According to Kevin O’Leary (of Shark Tank fame) it’s the day of their college graduation.
That seems a bit harsh to me. Give the kids at least a couple of months to acclimate/find a job!
Of course, if they have a job right out of college, then it makes sense to close the purse.
Even so, you might want to help them get set up in an apartment (assuming they have to move for their work). A lot of college grads aren’t going to have first, last and deposit to plunk down, after all.
My own history
I suppose I was on my own financially starting at age 22. And it was a dire time. I was trying desperately to find work I could do to support myself, while fatigue continually overwhelmed me.
Even though I was mainly responsible for myself, Mom sent me a little money when she could. It wasn’t a lot, though, since she was constrained by shared finances in her marriage. (I was no longer talking to my father at that point.)
It made it that much harder that I was balancing work with being a landlord. I had a house and rented out all of the spare rooms (plus the mother-in-law suite). It was about the only way I could afford rent in Seattle without a full-time job.
But of course things would break (that’s the way of homeownership) and, since I was barely getting by as it was, I’d be up the proverbial creek sans paddle. And armed only with my credit card. I did my best to fight debt, but my balance slowly crept up.
Help them out
So maybe that’s why I’m so defensive about the idea of cutting kids off as soon as they graduate.
Sure, it may make them work that much harder to stay afloat. Or they could quickly find themselves in debt as they navigate all the new expenses they have: rent, student loans, etc. Especially if they don’t already have a job lined up.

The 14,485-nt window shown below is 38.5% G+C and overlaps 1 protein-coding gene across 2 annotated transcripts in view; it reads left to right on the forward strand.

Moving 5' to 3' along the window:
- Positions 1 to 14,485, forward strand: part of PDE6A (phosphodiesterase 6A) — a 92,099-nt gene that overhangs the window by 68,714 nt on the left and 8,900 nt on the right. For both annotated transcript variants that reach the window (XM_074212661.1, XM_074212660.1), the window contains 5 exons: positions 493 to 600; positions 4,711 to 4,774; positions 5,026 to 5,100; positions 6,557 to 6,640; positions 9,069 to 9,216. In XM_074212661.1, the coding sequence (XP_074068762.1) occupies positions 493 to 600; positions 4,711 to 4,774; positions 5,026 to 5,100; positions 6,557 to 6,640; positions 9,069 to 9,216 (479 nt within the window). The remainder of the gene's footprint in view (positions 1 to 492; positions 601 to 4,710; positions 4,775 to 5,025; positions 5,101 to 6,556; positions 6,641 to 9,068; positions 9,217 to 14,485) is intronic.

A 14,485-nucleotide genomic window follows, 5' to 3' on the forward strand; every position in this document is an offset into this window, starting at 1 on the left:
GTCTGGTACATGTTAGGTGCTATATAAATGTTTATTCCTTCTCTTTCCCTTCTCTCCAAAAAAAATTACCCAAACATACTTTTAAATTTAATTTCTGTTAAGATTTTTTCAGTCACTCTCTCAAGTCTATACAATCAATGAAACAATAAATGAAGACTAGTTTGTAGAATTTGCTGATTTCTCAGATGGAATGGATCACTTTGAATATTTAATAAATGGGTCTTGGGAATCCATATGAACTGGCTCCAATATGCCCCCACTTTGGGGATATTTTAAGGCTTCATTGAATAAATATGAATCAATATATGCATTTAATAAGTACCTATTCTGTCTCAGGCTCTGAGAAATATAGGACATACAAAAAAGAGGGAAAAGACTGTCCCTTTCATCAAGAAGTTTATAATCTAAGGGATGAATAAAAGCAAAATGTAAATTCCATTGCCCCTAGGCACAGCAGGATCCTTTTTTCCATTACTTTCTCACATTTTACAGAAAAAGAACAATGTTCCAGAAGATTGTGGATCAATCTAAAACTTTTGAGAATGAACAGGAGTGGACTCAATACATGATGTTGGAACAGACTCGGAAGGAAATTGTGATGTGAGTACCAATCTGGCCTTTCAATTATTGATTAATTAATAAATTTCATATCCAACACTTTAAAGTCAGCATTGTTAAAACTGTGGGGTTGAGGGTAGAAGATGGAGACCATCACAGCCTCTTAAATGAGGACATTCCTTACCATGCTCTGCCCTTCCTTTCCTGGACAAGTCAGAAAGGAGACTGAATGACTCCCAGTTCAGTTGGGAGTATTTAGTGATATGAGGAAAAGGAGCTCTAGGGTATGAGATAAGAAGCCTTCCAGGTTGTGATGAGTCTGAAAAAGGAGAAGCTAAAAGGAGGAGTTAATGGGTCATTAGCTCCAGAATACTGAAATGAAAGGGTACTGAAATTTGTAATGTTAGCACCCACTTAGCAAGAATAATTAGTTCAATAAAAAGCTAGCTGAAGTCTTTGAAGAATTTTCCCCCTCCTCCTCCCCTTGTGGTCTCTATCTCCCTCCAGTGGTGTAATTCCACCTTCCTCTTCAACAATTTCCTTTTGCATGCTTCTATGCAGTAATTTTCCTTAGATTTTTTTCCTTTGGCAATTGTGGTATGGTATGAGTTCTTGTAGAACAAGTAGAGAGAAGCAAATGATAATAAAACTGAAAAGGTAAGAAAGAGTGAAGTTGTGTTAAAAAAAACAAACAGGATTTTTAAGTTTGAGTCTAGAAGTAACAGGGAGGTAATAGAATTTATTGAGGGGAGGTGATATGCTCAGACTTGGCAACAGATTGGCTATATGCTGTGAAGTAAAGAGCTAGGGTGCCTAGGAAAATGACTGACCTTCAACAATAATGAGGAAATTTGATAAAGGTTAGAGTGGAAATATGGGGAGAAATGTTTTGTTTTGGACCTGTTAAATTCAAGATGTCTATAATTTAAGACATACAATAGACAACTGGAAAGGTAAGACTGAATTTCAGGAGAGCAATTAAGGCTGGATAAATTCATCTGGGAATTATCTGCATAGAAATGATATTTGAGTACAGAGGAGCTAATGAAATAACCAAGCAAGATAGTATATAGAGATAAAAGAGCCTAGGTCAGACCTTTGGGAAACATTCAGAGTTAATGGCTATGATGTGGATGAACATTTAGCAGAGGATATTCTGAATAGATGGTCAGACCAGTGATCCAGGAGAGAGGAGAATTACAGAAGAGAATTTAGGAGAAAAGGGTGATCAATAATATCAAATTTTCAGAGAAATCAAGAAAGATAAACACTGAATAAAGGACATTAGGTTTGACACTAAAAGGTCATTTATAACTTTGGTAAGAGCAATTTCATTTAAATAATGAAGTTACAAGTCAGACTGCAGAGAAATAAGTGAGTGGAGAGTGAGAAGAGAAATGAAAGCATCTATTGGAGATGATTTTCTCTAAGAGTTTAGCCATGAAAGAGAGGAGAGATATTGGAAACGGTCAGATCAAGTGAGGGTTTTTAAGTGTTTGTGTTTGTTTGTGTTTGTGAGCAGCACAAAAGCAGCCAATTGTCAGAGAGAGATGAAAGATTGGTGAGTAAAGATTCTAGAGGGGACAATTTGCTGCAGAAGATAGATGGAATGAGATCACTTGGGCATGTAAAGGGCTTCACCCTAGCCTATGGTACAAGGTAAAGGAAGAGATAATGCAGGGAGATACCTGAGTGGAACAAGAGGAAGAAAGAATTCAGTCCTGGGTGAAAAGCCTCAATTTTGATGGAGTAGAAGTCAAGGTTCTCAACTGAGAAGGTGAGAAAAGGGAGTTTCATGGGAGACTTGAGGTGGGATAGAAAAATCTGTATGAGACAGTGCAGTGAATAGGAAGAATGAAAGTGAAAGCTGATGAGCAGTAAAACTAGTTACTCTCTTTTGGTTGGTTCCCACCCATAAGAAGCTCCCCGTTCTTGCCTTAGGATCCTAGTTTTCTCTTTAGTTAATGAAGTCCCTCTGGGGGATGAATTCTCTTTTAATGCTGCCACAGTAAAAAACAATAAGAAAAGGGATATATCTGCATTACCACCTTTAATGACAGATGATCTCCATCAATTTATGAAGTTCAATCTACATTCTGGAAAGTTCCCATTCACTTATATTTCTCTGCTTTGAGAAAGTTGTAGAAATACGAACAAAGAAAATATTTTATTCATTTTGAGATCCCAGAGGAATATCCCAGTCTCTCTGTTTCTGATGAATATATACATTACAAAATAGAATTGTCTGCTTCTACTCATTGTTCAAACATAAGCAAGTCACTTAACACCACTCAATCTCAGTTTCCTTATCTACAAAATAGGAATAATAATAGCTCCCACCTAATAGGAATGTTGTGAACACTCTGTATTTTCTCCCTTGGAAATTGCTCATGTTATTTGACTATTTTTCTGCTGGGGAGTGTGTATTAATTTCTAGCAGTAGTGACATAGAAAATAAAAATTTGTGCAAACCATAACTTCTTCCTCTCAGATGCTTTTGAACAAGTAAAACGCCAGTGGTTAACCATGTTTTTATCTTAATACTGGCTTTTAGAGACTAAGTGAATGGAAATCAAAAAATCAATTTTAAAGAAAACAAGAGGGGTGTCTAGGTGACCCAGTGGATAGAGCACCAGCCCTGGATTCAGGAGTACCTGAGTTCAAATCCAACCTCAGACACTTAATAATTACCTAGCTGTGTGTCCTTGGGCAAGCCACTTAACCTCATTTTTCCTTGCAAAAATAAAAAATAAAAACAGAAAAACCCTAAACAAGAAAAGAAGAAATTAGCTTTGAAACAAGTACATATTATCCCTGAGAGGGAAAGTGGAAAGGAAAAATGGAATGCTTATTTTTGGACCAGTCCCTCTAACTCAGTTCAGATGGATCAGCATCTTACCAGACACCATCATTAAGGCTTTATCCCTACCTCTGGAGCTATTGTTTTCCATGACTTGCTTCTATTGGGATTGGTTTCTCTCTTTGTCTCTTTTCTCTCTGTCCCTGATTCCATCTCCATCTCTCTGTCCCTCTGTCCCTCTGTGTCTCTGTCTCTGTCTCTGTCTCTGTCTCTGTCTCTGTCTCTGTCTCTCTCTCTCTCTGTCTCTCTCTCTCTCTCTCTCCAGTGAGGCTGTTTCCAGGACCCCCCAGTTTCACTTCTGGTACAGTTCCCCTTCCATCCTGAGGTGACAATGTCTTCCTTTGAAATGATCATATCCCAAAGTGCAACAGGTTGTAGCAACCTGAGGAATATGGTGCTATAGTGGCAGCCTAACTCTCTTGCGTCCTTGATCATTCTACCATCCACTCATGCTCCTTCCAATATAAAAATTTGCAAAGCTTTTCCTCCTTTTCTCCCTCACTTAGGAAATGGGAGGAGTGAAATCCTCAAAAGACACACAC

Of course, they could take an interim job — something at a restaurant or movie theater or some such — while they search for something more permanent in their field of study. But as the infamous McDonald’s budget proved, minimum wage jobs don’t keep you afloat. Or at best, you just barely scrape by. Few people want that (or should want that) for their child.
That said, if you’re helping your adult child at the expense, as it were, of your own finances then by all means let the suckers fend for themselves. If it’s them or your future.
And plenty of parents are helping their adult children to the detriment of their own savings, particularly retirement. In those cases, I’m not sure how much parents should be helping their kids even before their progeny graduate.
This is especially a problem for those feeling the pinch between two generations: kids and aging parents. People may be trying to support both generations to the detriment of their own money situation/retirement funds. In those cases, parents definitely need to prioritize their own finances and future.
But if you can afford to help — and if your child is truly trying their best to make it on their own — doesn’t it seem a little heartless to stand by and watch without pitching in?
Would you cut your kid off on graduation day?